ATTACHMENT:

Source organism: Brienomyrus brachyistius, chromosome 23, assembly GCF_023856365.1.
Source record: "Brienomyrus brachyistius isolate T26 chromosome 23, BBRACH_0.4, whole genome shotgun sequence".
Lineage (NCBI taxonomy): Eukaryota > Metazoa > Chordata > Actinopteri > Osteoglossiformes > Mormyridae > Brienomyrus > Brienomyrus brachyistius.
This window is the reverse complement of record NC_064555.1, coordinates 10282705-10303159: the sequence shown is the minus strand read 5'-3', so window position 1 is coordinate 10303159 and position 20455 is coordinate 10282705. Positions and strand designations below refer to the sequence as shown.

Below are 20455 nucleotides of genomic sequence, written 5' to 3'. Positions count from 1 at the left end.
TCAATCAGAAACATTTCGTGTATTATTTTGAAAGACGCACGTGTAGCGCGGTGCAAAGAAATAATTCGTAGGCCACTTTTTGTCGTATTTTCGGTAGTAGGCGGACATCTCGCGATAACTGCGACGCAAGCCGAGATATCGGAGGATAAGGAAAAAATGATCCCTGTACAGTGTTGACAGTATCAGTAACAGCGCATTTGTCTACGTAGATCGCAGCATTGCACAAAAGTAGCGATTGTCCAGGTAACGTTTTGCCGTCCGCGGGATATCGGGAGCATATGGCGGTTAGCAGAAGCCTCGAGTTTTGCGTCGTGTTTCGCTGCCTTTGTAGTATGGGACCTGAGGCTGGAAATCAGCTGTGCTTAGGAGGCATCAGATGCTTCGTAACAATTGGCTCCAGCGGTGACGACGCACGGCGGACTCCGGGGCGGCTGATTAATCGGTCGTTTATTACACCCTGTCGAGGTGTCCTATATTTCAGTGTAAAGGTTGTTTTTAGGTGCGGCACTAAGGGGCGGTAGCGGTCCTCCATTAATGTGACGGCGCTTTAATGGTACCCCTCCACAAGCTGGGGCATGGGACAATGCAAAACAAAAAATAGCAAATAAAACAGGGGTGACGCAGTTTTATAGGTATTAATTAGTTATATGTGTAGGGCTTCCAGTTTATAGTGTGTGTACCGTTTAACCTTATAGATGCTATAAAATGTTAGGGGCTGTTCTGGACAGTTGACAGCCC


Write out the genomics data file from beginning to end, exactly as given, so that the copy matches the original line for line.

Source organism: Brienomyrus brachyistius, chromosome 23, assembly GCF_023856365.1.
Source record: "Brienomyrus brachyistius isolate T26 chromosome 23, BBRACH_0.4, whole genome shotgun sequence".
Lineage (NCBI taxonomy): Eukaryota > Metazoa > Chordata > Actinopteri > Osteoglossiformes > Mormyridae > Brienomyrus > Brienomyrus brachyistius.
This window is the reverse complement of record NC_064555.1, coordinates 10282705-10303159: the sequence shown is the minus strand read 5'-3', so window position 1 is coordinate 10303159 and position 20455 is coordinate 10282705. Positions and strand designations below refer to the sequence as shown.

Below are 20455 nucleotides of genomic sequence, written 5' to 3'. Positions count from 1 at the left end.
TCAATCAGAAACATTTCGTGTATTATTTTGAAAGACGCACGTGTAGCGCGGTGCAAAGAAATAATTCGTAGGCCACTTTTTGTCGTATTTTCGGTAGTAGGCGGACATCTCGCGATAACTGCGACGCAAGCCGAGATATCGGAGGATAAGGAAAAAATGATCCCTGTACAGTGTTGACAGTATCAGTAACAGCGCATTTGTCTACGTAGATCGCAGCATTGCACAAAAGTAGCGATTGTCCAGGTAACGTTTTGCCGTCCGCGGGATATCGGGAGCATATGGCGGTTAGCAGAAGCCTCGAGTTTTGCGTCGTGTTTCGCTGCCTTTGTAGTATGGGACCTGAGGCTGGAAATCAGCTGTGCTTAGGAGGCATCAGATGCTTCGTAACAATTGGCTCCAGCGGTGACGACGCACGGCGGACTCCGGGGCGGCTGATTAATCGGTCGTTTATTACACCCTGTCGAGGTGTCCTATATTTCAGTGTAAAGGTTGTTTTTAGGTGCGGCACTAAGGGGCGGTAGCGGTCCTCCATTAATGTGACGGCGCTTTAATGGTACCCCTCCACAAGCTGGGGCATGGGACAATGCAAAACAAAAAATAGCAAATAAAACAGGGGTGACGCAGTTTTATAGGTATTAATTAGTTATATGTGTAGGGCTTCCAGTTTATAGTGTGTGTACCGTTTAACCTTATAGATGCTATAAAATGTTAGGGGCTGTTCTGGACAGTTGACAGCCC